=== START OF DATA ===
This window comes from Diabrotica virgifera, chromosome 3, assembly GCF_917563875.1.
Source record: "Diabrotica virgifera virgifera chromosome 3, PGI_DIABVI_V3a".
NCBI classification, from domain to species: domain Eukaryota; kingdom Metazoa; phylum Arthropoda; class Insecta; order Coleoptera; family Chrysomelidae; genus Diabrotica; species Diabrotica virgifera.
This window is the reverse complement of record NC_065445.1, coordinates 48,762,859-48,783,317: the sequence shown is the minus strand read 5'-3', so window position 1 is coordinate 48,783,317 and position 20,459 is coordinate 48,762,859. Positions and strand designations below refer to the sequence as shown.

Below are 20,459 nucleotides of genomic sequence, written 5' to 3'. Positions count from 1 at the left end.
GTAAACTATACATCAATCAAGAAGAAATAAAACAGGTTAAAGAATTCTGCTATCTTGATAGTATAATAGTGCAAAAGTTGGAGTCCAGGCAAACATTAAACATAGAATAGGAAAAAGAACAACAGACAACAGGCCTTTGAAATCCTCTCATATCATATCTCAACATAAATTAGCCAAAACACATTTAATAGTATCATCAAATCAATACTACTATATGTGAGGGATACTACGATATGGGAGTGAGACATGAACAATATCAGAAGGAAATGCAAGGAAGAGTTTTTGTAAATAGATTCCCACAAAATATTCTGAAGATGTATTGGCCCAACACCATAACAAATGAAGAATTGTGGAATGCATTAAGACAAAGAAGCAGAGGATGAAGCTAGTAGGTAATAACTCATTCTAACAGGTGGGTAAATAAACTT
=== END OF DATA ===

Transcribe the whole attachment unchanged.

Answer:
This window comes from Diabrotica virgifera, chromosome 3, assembly GCF_917563875.1.
Source record: "Diabrotica virgifera virgifera chromosome 3, PGI_DIABVI_V3a".
NCBI classification, from domain to species: domain Eukaryota; kingdom Metazoa; phylum Arthropoda; class Insecta; order Coleoptera; family Chrysomelidae; genus Diabrotica; species Diabrotica virgifera.
This window is the reverse complement of record NC_065445.1, coordinates 48,762,859-48,783,317: the sequence shown is the minus strand read 5'-3', so window position 1 is coordinate 48,783,317 and position 20,459 is coordinate 48,762,859. Positions and strand designations below refer to the sequence as shown.

Below are 20,459 nucleotides of genomic sequence, written 5' to 3'. Positions count from 1 at the left end.
GTAAACTATACATCAATCAAGAAGAAATAAAACAGGTTAAAGAATTCTGCTATCTTGATAGTATAATAGTGCAAAAGTTGGAGTCCAGGCAAACATTAAACATAGAATAGGAAAAAGAACAACAGACAACAGGCCTTTGAAATCCTCTCATATCATATCTCAACATAAATTAGCCAAAACACATTTAATAGTATCATCAAATCAATACTACTATATGTGAGGGATACTACGATATGGGAGTGAGACATGAACAATATCAGAAGGAAATGCAAGGAAGAGTTTTTGTAAATAGATTCCCACAAAATATTCTGAAGATGTATTGGCCCAACACCATAACAAATGAAGAATTGTGGAATGCATTAAGACAAAGAAGCAGAGGATGAAGCTAGTAGGTAATAACTCATTCTAACAGGTGGGTAAATAAACTT